Microsoft no longer has the threat of yet another European antitrust case hanging over it.
According to a report by Reuters, the General Court of the European Union ruled that Microsoft’s purchase of Skype in 2011 does not require any further antitrust remedies, following a suit brought by Cisco Systems.
Cisco originally filed the suit because it said it feared Microsoft would use the Skype acquisition to control the video conferencing space, and hoped that the EU would impose additional conditions on the deal, especially requiring Microsoft to allow Skype users to call people using other videoconferencing software.
Still, it seems like that argument didn’t fly with the court.
“Microsoft’s acquisition of Skype is compatible with the (European Union’s) internal market,” the judges said in their ruling, according to Reuters. “The merger does not restrict competition either on the consumer video communications market or on the business video communications market.”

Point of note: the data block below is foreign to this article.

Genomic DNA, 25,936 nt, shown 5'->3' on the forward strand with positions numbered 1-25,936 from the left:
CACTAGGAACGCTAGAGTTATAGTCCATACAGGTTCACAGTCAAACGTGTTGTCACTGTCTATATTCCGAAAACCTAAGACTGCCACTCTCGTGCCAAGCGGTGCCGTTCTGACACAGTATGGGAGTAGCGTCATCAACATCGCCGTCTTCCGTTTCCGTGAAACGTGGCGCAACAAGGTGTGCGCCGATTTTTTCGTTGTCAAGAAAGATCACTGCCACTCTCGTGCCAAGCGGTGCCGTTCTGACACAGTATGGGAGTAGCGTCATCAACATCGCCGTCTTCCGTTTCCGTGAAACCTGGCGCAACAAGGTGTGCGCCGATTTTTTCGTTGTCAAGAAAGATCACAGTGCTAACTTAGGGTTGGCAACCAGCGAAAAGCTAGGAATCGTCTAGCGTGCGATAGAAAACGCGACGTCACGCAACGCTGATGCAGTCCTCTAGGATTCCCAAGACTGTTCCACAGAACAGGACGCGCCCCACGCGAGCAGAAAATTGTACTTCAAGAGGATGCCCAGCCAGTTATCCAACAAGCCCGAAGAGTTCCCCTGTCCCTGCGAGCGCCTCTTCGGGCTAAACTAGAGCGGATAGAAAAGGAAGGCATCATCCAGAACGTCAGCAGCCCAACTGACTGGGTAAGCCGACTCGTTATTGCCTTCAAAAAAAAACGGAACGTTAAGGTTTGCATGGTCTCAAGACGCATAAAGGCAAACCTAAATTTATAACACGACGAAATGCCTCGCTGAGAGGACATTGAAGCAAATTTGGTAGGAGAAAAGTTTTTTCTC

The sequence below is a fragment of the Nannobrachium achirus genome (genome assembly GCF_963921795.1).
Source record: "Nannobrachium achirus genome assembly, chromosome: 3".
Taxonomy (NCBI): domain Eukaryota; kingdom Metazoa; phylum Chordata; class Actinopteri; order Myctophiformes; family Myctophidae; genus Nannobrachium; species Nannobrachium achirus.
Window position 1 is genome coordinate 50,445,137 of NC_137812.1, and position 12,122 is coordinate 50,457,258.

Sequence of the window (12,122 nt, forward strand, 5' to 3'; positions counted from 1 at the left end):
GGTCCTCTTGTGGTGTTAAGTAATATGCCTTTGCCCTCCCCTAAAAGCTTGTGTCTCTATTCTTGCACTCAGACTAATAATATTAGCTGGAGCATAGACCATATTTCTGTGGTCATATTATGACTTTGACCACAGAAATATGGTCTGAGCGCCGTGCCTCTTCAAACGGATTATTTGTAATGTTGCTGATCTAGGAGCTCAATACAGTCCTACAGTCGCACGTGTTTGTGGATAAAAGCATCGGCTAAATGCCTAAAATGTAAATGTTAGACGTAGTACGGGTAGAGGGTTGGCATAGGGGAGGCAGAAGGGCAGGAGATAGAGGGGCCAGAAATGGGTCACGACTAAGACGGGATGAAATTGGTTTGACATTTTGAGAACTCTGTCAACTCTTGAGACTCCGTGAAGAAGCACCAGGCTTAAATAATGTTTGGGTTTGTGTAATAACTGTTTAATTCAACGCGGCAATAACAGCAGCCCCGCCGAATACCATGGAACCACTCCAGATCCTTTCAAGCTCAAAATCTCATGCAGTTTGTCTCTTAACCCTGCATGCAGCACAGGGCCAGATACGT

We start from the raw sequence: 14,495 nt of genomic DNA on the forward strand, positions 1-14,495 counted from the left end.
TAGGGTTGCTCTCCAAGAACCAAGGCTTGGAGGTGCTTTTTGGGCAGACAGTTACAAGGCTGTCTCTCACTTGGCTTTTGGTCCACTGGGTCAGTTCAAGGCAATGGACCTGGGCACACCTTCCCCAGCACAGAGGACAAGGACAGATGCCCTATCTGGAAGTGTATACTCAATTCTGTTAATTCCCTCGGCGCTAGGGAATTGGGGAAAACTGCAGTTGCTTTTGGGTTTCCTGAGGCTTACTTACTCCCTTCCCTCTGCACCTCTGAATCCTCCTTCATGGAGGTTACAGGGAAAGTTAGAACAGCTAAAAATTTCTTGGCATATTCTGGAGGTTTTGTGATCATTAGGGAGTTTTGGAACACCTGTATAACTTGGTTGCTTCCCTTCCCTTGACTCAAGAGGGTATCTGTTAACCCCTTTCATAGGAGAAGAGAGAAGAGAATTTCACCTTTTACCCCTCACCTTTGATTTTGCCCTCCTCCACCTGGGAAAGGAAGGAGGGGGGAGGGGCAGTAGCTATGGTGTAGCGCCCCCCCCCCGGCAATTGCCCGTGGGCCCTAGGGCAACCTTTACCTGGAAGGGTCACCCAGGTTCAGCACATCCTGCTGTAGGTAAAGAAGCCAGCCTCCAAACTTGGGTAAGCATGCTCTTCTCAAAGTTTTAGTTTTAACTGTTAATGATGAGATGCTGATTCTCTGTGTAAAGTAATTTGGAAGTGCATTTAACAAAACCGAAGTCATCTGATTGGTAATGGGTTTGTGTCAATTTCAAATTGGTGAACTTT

The ruling also mentioned Cisco’s significant existing share of the enterprise videoconferencing market as another reason not to impose additional restrictions on Microsoft.
Microsoft’s acquisition of Skype could threaten the company’s business, since Cisco offers videoconferencing solutions for the enterprise, but those come with significant hardware costs, while Skype can work for anyone with a webcam.
“Cisco is disappointed that the court did not require the Commission to revisit inter-operability requirements for the Microsoft/Skype merger,” Cisco spokeswoman Alison Stokes told Reuters. “However we remain committed to inter-operability and will continue to work to make video calling as easy as making a phone call or sending an email.”
Unsurprisingly, Microsoft was much happier with the ruling.
“People around the world love and use Skype to stay in touch with family, friends and colleagues. We are glad that the EU General Court has confirmed the Commission’s earlier decision,” a Microsoft spokesperson said in in email to GeekWire.